can persist and invade the environment if they unintentionally escape their containment;
have a high likelihood of persisting and spreading for a longer period of time, with or without crossing with wild relatives;
have a known probability to become invasive after release into the environment.
Persistence and invasiveness are crucial for risk assessment as performed by EFSA . However, clear regulatory criteria are missing on how to deal with genetically engineered organisms, which are likely to be impossible to retrieve from the environment . The EFSA Guidance for environmental risk assessment  does not foresee the rejection of applications for genetically engineered plants, just because they are persistent and/or invasive. In fact, EFSA does not consider these biological characteristics to be a risk per se. The application is only likely to be rejected if it is already known at the time of the application that that the genetically engineered plant will lead to a reduction in biodiversity or impair ecological functions: The risk assessment should conclude on (1) the impact of the GM plant and/or hybridising relatives in the production system, particularly through increased weediness and more intense weed control; (2) the impact of the GM plant and/or hybridising relatives in semi-natural and natural habitats, through change in invasiveness or reduction of biodiversity or ecological function; (3) why any anticipated harm may be considered acceptable; and (iv) what risk management measures may be required to mitigate any harm. , p.49.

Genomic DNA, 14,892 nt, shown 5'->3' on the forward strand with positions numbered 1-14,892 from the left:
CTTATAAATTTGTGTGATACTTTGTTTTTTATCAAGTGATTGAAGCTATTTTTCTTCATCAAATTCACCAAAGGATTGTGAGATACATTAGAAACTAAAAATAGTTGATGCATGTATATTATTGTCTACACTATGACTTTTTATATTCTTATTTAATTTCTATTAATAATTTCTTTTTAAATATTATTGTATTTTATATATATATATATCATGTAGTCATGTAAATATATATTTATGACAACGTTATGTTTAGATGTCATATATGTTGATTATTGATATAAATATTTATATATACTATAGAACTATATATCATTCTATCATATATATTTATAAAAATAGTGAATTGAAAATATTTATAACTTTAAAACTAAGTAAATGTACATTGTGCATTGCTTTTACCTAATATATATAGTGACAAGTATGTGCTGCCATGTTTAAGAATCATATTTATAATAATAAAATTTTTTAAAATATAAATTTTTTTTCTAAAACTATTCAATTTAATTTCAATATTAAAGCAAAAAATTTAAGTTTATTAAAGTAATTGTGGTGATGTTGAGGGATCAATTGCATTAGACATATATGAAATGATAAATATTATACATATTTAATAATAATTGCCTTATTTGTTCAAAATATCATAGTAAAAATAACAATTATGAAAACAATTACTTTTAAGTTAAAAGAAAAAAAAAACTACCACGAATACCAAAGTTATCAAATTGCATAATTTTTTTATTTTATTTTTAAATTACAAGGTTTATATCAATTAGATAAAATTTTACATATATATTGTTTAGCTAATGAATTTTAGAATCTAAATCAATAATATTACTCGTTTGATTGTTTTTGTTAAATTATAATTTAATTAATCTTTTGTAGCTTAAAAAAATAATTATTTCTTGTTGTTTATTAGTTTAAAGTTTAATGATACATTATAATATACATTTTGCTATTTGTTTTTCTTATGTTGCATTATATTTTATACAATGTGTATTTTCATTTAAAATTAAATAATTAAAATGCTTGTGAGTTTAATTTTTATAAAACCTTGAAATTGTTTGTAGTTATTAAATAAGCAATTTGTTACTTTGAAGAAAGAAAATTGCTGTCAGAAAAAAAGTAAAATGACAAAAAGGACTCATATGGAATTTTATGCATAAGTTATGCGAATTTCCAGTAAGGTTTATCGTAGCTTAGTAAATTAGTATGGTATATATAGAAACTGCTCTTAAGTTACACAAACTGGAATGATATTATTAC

This seems to be in conflict with the precautionary principle and EU Directive 2001/18. As previously mentioned, the EU Directive 2001/18 foresees that emergency measures must be taken if new information is made available about serious risks (Article 8 and Article 23). Furthermore, market authorisation has to be monitored and reassessed after 10 years (Article 15.4 and Article 17). If there is new information on adverse impacts, the market authorisation can be terminated. If a genetically engineered organism no longer has authorisation, it must be removed from the market (Article 4 (5)) - and thus also from the environment. The release of genetically engineered organisms which cannot be controlled in spatio-temporal dispersal conflicts with these provisions. The precautionary principle as established in Directive 2001/18 is operational only if efficient measures exist that can assure the removal of the genetically engineered organism from the environment is feasible if required becomes a matter of urgency. Therefore, spatio-temporal control is a prerequisite for implementing precaution.